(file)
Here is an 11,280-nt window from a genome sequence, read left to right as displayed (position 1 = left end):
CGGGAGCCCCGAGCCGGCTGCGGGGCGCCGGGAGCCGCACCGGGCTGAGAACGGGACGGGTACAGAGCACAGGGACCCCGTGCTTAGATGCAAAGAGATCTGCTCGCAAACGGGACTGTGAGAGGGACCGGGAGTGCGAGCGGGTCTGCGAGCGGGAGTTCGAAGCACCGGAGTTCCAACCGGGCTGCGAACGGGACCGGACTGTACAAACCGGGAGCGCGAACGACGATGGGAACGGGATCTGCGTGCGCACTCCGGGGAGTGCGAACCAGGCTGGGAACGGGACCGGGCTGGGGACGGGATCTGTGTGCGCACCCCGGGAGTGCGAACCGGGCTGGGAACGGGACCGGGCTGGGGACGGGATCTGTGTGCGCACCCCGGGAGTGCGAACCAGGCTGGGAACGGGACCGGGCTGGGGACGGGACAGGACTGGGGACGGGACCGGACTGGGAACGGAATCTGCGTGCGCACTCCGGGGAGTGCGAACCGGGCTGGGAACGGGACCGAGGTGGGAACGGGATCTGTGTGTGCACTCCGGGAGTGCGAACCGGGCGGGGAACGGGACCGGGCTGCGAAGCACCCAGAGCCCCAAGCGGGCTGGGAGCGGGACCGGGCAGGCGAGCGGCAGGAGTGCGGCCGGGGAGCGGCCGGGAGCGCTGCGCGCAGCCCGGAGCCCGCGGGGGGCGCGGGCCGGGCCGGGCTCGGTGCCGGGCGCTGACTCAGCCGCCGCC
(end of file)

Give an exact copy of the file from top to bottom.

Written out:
Here is an 11,280-nt window from a genome sequence, read left to right as displayed (position 1 = left end):
CGGGAGCCCCGAGCCGGCTGCGGGGCGCCGGGAGCCGCACCGGGCTGAGAACGGGACGGGTACAGAGCACAGGGACCCCGTGCTTAGATGCAAAGAGATCTGCTCGCAAACGGGACTGTGAGAGGGACCGGGAGTGCGAGCGGGTCTGCGAGCGGGAGTTCGAAGCACCGGAGTTCCAACCGGGCTGCGAACGGGACCGGACTGTACAAACCGGGAGCGCGAACGACGATGGGAACGGGATCTGCGTGCGCACTCCGGGGAGTGCGAACCAGGCTGGGAACGGGACCGGGCTGGGGACGGGATCTGTGTGCGCACCCCGGGAGTGCGAACCGGGCTGGGAACGGGACCGGGCTGGGGACGGGATCTGTGTGCGCACCCCGGGAGTGCGAACCAGGCTGGGAACGGGACCGGGCTGGGGACGGGACAGGACTGGGGACGGGACCGGACTGGGAACGGAATCTGCGTGCGCACTCCGGGGAGTGCGAACCGGGCTGGGAACGGGACCGAGGTGGGAACGGGATCTGTGTGTGCACTCCGGGAGTGCGAACCGGGCGGGGAACGGGACCGGGCTGCGAAGCACCCAGAGCCCCAAGCGGGCTGGGAGCGGGACCGGGCAGGCGAGCGGCAGGAGTGCGGCCGGGGAGCGGCCGGGAGCGCTGCGCGCAGCCCGGAGCCCGCGGGGGGCGCGGGCCGGGCCGGGCTCGGTGCCGGGCGCTGACTCAGCCGCCGCC